The November vote is almost here, and five states will be voting on whether or not to legalize marijuana – Arizona, California, Maine, Massachusetts, and Nevada. If all five states end up legalizing marijuana, that would mean a total of 10 states will allow people to purchase marijuana for recreational purposes (Alaska, Colorado, Oregon, Washington State, and Washington, D.C. already allow recreational marijuana).

As Boston’s WCVB pointed out, some of the states that could legalize marijuana in next month’s vote will have lower marijuana taxes than we’ve seen in other states to date. We took a look at the data in Cannabiz Media’s upcoming reference guide, Tracking Marijuana Licenses State-by-State: 2017 Edition, and the Cannabiz Database and found that some of the differences are quite significant. Let’s take a closer look.

Medical vs. Recreational Marijuana Taxes Today

In all states where recreational marijuana is legal, it is taxed at a higher rate than medical marijuana.


In Alaska, medical marijuana taxes include an excise tax of $50 per ounce paid on all dispensary or manufacturer purchases from medical and recreational cultivators. In other words, the same tax is charged on medical and recreational marijuana. Alaska also charges the same sales tax on medical and recreational marijuana (5%), but local municipalities are allowed to charge additional local taxes on recreational marijuana that could range from 5% to 15%.


In Colorado, the only tax that medical marijuana is subject to is sales tax (2.9% plus local taxes). The sales tax on recreational marijuana in Colorado is 12.9% (although it’s dropping by 2% to 10.9% in July 2017). There is also a recreational state excise tax of 15% and a local recreational tax of 2% to 5%.


In Oregon, there are no taxes on medical marijuana. Recreational marijuana is a different story. The recreational marijuana sales tax is 17% and local recreational taxes range from 1% to 3%.

Washington, D.C.

Washington, D.C. only charges one tax on marijuana – a 6% sales tax on medical marijuana.

Washington State

Washington State charges an excise tax on both medical and recreational marijuana of 37%. That is the only tax levied on medical marijuana in the state. For recreational marijuana, there is an additional 6.5% sales tax and a 1% to 3% local tax.

Medical vs. Recreational Marijuana Taxes in the Future

Looking at the states where recreational marijuana could become legal after the November vote, we see a similar pattern. Recreational marijuana is taxed at a higher amount than medical marijuana. However, the additional taxes on recreational marijuana aren’t as high as they are in some of the states where marijuana has already been legalized.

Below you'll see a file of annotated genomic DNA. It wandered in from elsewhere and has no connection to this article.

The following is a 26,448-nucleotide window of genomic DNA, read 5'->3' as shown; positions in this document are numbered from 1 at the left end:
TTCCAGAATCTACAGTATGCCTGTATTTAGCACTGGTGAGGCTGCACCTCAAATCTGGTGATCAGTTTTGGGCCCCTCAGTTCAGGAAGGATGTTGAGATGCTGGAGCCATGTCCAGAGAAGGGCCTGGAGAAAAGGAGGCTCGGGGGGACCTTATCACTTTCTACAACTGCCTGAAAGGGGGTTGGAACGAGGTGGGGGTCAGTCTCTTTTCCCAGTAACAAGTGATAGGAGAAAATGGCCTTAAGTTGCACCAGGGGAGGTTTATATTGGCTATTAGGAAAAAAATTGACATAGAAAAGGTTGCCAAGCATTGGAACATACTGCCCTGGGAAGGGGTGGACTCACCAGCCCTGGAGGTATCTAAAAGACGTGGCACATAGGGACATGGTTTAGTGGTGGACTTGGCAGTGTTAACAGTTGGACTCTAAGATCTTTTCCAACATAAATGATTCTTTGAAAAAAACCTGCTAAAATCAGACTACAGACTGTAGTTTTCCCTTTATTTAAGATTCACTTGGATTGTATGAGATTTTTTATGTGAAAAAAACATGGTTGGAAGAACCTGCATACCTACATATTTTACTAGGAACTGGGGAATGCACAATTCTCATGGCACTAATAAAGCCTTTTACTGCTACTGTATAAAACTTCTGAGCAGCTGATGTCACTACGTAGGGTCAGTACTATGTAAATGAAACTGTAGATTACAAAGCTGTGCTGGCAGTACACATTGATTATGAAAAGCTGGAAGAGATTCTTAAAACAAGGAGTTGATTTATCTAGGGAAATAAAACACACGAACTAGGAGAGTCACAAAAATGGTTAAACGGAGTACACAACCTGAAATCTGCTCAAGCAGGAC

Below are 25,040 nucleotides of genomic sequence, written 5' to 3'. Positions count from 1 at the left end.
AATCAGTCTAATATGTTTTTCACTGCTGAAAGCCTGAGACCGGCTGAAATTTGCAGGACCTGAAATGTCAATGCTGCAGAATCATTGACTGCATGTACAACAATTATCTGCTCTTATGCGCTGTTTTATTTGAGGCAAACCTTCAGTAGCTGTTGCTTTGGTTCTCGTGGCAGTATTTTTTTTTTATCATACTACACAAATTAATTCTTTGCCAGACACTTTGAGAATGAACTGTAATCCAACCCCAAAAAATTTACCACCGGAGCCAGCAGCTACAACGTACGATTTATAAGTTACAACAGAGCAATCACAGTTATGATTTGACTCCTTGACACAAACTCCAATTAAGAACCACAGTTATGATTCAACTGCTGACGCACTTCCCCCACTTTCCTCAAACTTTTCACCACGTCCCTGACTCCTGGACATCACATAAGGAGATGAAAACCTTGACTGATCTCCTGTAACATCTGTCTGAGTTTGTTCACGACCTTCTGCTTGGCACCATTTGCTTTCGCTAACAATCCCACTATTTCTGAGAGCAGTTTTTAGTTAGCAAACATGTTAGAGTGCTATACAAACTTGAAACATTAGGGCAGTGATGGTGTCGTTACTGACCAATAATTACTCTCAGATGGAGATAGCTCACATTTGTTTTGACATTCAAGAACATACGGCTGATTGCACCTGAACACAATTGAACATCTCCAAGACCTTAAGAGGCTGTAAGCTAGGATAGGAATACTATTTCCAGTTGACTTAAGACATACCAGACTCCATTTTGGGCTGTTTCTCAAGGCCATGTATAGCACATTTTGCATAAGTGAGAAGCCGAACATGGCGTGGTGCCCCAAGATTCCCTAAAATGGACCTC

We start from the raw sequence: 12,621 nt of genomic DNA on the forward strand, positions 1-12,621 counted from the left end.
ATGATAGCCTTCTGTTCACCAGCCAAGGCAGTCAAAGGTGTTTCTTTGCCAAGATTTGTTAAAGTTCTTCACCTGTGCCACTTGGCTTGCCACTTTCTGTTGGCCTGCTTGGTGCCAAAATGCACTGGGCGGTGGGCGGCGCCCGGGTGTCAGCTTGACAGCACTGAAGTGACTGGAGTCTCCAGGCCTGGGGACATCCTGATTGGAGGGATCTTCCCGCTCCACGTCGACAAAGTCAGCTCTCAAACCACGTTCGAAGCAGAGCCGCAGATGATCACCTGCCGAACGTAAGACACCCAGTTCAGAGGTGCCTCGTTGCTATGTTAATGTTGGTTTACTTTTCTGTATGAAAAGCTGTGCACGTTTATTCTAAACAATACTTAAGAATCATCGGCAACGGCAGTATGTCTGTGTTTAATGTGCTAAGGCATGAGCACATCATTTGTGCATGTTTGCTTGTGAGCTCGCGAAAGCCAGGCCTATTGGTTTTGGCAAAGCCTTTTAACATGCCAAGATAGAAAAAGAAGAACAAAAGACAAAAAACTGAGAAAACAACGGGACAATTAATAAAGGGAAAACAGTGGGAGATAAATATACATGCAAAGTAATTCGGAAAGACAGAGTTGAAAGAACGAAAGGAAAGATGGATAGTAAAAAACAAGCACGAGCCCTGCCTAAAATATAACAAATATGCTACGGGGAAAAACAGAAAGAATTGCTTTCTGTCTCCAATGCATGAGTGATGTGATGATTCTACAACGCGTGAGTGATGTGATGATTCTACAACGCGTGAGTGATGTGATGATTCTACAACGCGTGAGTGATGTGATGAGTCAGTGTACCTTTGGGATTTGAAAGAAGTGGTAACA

In Arizona, sales tax of 5.6% (plus local taxes) is charged on medical marijuana. In fact, that’s the only tax charged on medical marijuana in the state. Under Proposition 205, recreational marijuana in the state will be taxed at 15%.


Medical marijuana in California has an excise tax of 7.6% plus local taxes. Under Proposition 64, recreational marijuana would have a 15% sales tax as well as cultivation taxes for flowers and leaves of $9.25 per ounce and $2.75 per ounce, respectively.


Medical marijuana in Maine has a sales tax of 5%. In addition, the state charges a 7% meal tax on edible marijuana products. If recreational marijuana is legalized in Maine, it will have a 10% sales tax.


In Massachusetts, medical marijuana is not taxed, but recreational marijuana will be. The state will charge the state’s sales tax and a 3.75% excise tax. In addition, local taxes of 2% will be allowed.


In Nevada, there is an excise tax on medical marijuana of 2% and a sales tax of 6.85%. Recreational marijuana will have a 15% excise tax.

Is the Future of Recreational Marijuana Lower Taxes?

Overall, recreational marijuana is taxed at a higher rate than medical marijuana, but the gap isn’t as big in all states. For example, while the gap is very large in Colorado (up to a 32% gap between medical and recreational), Oregon (up to a 20% gap between medical and recreational), and Alaska (up to 15% gap between medical and recreational), it’s not as big in any of the states that will be voting on legalizing marijuana in November.

It’s too early to know if this is a trend, but knowing that many people turn to black market marijuana because medical or recreational marijuana is still too hard to get or too expensive, it’s certainly something to watch.

We’ll be tracking all of the data in the Cannabiz Database. Sign up for daily alerts so you don’t miss any updates! And be sure to add your name to the growing list of people who want to be notified when the comprehensive reference guide, Tracking Marijuana Licenses State-by-State: 2017 Edition, is available!